For once in my life I felt confident. “And so my Sebastian will already be dead, and his body will have been pulled from the sewers, along with bits of other rubbish mixed in with him.” It went quiet for a few moments and then I spoke again. “And because Sebastian is a saint, each generation learns about him and so remakes him, how they want him to be. That’s exactly what people will do with my sculpture, remake it if they want to, into whatever collection of objects and images they choose. I’m going to call it Sebastian Recycled. So in a way I am going beyond the Paolozzi. It’s not just a collection of rubbish from the dump, it’s a remakable pile of rubbish that can change for each different person who looks at it.”

John Daly turned to the rest of the class. I thought he was going to rubbish what I had said. “That’s how I’d like everyone in this class to think about their work. What Eileen has just done is exactly what the act of creating is all about. Think and feel. Then think again and feel again. It’s like a set of questions and answers. Not all the questions have answers, but they still have to be asked. Then express yourselves.”

It took me a while to realise that he was praising what I had said. Now I am going to make my Sebastian Recycled. And I’m going to start with a copy of the Bernini, break it to pieces, and stick it back together at random.

What colour should a sculpture be?

Today in John Daly’s class we looked at colour. He started by asking what colour a sculpture should be. Most people in the class just laughed. He immediately asked why anyone would find his question funny. A girl called Charlotte with a plummy voice spoke up.

“Because sculpture is about shape, form, texture and plasticity. It’s not about colour.” It was only after someone else had asked about ‘plasticity’ that I - and about half of the class - realised that it didn’t mean made of plastic.

Once we had sorted out that confusion, John Daly put a slide on the screen. It was a Madonna and Child in polychrome. And that’s another word I didn’t know until this morning. It just means coloured.

The Madonna was pretty. Her cheeks were the kind of rosy pink I might have used when colouring in when I was eight. She had lots of reds and golds in her clothes. And she was holding a stick that looked like a leg from an old chair, the kind of thing we used to find chucked away in the bushes. She seems proud of it, as if she had just recycled it from a dump. The Jesus looked more like a doll than a baby, and he was holding a blue ball. It took me a while to realise it was probably the earth he was holding, but it looks just like a blue rubber ball. What is really surprising about her is that she is standing on a row of heads. I think they are supposed to be cherubs, and I think they are supposed to be supporting her or giving her strength. But the impression I got was that she was so proud of her little boy that she was willing to walk all over everyone else to make sure he gets what he needs. She’s staring into the distance, as if she doesn’t care that she is squashing babies under her feet.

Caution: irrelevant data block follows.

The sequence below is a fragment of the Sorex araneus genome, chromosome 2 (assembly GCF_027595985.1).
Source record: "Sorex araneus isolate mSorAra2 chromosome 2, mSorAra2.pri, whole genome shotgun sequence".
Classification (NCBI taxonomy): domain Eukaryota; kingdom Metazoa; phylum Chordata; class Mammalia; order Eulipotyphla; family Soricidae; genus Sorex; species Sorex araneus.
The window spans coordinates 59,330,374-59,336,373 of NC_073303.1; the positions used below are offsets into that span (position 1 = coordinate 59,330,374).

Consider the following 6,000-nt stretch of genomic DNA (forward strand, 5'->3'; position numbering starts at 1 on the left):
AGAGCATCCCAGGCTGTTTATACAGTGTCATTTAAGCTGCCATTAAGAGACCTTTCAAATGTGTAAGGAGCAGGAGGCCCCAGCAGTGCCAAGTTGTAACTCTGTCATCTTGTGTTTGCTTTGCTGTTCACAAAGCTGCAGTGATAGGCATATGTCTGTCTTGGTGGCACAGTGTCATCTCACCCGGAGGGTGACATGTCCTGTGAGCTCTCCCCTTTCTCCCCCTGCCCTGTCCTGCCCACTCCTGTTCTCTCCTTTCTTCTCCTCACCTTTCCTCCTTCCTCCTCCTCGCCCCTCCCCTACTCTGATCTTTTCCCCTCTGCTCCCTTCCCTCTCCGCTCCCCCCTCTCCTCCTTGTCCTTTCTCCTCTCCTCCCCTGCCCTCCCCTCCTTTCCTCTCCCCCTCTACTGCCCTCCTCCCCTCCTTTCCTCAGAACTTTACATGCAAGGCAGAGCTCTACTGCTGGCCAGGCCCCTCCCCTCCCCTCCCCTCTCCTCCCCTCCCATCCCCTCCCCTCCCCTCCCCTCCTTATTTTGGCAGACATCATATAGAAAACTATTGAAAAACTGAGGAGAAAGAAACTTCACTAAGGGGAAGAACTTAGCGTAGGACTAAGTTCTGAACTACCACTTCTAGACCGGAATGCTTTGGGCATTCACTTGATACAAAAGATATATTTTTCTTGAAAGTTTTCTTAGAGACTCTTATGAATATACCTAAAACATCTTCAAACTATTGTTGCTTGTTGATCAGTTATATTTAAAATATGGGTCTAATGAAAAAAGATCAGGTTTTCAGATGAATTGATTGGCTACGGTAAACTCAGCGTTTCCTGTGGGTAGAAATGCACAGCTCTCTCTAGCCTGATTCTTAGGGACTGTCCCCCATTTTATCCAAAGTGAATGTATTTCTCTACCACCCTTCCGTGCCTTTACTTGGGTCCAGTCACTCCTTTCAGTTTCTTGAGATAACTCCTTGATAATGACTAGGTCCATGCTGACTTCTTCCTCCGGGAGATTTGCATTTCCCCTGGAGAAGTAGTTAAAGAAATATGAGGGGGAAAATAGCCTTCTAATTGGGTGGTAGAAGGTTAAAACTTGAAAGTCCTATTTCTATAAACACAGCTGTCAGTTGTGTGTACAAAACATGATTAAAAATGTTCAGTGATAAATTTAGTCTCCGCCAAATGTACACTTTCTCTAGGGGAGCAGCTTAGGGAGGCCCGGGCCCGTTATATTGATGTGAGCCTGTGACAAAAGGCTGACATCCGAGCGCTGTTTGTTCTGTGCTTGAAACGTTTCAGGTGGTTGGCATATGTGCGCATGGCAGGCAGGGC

The teacher asked us to write down a few words to describe what we thought the work was trying to convey. I wrote - colour, rich, red, gold, sentimental, wealthy, queen, worship, sick.

We had a few minutes to look at the Madonna and Child in detail. John Daly then showed us the next slide, and we all expected that we would be looking at that for a while as well. But he showed us the slide for just a few seconds and then clicked the projector on to the next slide, which was blank, so we were all staring at a blank screen. Then he said, now write some words about that second image. I wrote - wood, knots, gnarled, abstract, dark, decayed, natural.

The teacher then asked some of us to read out what we had written. After a couple of people had read out their lists, he asked, “Has anyone written ‘brown’?” Only one person had and even he, when the teacher asked why the colour had stood out, he replied that he only wrote the word because the title of the lesson was colour, so he thought he had better concentrate on it. A couple of people suggested that wood and brown were the same thing.